New EPA Grants Go to Universities for Black Carbon Research

The fuel economy benefits offered by diesel engines come with some undesirable effects.

The U.S. Environmental Protection Agency ( EPA ) has awarded more than $6.6 million in grants to eight universities in support of  what it calls black carbon research. Black carbon is the sooty black material emitted from diesel-powered engines and vehicles, as well as industries that use brick kilns and coke ovens, traditional stoves, and other sources that burn fossil fuels or biomass.

Black carbon – including diesel powered vehicle emissions –  can affect the climate in the near term, and as with other types of fine particles, can cause serious health effects such as cardiovascular and respiratory ailments. Fine particles have also been strongly linked to lung cancer.

Unlike greenhouse gases, which remain in the atmosphere for decades or centuries, it’s claimed that black carbon particles only stay in the atmosphere for days or possibly weeks. The EPA concludes that  reducing black carbon emissions could have a positive effect on the climate in a relatively short period of time as opposed to the centuries of CO2 emissions behind global warming.

“This research on black carbon will provide valuable information about the impact of black carbon on climate change,” says William Sanders, director of EPA’s National Center for Environmental Research. “An increased understanding of the impact black carbon has on climate change will better protect people and the environment.”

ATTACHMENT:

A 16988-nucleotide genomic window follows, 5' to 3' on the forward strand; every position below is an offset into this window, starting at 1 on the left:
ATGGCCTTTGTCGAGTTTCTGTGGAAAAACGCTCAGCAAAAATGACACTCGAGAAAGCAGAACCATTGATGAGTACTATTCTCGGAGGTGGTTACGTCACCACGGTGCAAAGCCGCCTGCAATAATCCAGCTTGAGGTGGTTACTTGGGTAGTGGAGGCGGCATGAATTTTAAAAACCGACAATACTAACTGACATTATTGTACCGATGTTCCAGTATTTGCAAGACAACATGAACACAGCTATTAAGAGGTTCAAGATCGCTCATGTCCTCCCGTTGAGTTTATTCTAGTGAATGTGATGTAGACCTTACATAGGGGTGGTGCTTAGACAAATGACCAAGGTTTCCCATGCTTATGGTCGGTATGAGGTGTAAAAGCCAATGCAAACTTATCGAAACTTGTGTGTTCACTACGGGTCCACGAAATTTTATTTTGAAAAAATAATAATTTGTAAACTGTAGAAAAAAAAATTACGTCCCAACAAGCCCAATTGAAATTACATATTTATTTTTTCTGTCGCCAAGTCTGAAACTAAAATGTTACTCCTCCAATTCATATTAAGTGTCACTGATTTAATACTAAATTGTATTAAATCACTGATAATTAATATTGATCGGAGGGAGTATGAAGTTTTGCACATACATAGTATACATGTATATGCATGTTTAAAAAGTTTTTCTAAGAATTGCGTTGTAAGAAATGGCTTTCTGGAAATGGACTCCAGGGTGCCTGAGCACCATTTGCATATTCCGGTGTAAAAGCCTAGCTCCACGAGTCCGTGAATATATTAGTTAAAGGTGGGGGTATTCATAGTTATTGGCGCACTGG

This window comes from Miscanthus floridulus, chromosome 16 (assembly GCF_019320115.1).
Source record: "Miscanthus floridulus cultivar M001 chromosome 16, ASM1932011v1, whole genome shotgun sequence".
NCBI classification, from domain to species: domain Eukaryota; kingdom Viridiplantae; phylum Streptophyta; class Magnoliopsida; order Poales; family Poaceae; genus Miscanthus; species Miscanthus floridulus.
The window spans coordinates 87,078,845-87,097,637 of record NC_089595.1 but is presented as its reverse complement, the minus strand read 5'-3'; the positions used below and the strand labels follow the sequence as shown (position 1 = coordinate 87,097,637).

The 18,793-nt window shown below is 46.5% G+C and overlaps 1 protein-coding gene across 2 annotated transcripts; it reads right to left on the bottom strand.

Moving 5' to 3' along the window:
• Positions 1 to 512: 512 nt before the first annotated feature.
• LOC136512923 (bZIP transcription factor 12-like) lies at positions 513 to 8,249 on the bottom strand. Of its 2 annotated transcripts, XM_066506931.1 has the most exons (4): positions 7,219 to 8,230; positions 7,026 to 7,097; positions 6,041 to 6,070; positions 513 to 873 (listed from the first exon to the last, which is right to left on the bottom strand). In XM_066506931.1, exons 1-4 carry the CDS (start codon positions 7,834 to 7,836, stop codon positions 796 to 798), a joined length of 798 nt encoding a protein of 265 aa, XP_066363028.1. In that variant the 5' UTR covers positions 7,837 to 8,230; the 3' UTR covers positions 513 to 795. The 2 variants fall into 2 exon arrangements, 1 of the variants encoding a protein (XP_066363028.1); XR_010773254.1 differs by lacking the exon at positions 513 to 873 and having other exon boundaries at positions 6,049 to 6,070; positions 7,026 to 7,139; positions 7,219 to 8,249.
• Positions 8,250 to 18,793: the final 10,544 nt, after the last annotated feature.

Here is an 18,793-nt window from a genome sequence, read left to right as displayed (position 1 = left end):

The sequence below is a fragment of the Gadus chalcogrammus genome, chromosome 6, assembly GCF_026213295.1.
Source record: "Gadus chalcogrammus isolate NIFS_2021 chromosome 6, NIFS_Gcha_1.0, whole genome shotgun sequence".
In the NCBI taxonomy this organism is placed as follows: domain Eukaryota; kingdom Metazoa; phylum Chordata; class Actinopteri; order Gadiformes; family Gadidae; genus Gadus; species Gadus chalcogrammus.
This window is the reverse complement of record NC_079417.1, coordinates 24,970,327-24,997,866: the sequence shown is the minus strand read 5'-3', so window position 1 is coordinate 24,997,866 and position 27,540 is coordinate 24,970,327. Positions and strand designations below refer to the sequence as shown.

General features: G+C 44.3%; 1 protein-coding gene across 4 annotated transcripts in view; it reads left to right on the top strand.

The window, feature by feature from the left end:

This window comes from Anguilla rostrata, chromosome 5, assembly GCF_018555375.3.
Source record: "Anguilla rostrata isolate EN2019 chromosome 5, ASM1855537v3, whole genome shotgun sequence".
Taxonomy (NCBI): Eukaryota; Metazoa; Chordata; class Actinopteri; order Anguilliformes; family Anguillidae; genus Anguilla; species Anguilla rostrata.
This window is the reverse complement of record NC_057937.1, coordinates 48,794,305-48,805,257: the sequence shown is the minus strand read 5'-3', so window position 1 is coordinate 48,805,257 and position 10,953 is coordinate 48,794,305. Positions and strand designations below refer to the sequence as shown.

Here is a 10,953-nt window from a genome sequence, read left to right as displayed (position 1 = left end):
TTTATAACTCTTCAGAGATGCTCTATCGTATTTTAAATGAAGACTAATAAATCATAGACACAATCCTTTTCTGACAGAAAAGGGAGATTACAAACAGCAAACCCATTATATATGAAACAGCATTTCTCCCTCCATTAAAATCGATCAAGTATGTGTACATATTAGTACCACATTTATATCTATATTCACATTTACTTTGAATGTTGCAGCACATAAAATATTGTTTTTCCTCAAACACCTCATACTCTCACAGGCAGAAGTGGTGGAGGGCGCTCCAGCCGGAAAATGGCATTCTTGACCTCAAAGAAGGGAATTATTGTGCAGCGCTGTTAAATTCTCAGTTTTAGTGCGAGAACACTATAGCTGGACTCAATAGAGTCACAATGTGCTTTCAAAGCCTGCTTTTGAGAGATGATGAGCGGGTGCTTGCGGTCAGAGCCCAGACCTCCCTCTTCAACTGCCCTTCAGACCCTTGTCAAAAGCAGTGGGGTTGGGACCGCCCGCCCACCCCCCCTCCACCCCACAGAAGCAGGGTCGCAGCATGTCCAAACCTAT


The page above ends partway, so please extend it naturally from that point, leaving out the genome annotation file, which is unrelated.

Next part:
EPA’s Science to Achieve Results (dubbed STAR in acronym speak) program awarded nine grants to support research to study the role and effects of black carbon. The research will analyze the impacts of black carbon on air and water quality, investigate the behavior of black carbon aerosols in the atmosphere, and develop computer models to look at black carbon deposits on snow. Black carbon deposited on snow and ice hastens melting by directly absorbing sunlight and by darkening the surface, which reduces the amount of light reflected back to space. The research also examines the aging of black carbon in the atmosphere.

Award recipients include the University of Illinois at Urbana-Champaign; Carnegie Mellon University; University of California, Irvine; University of California, Riverside; University of Iowa; University of Washington; University of Wisconsin-Madison; and Rutgers University.

More information on the black carbon research projects:

About Ken Zino

Ken Zino is an auto industry veteran with global experience in print, broadcast and electronic media. He has auto testing, marketing, public relations and communications expertise garnered while working in Asia, Europe and the U.S.
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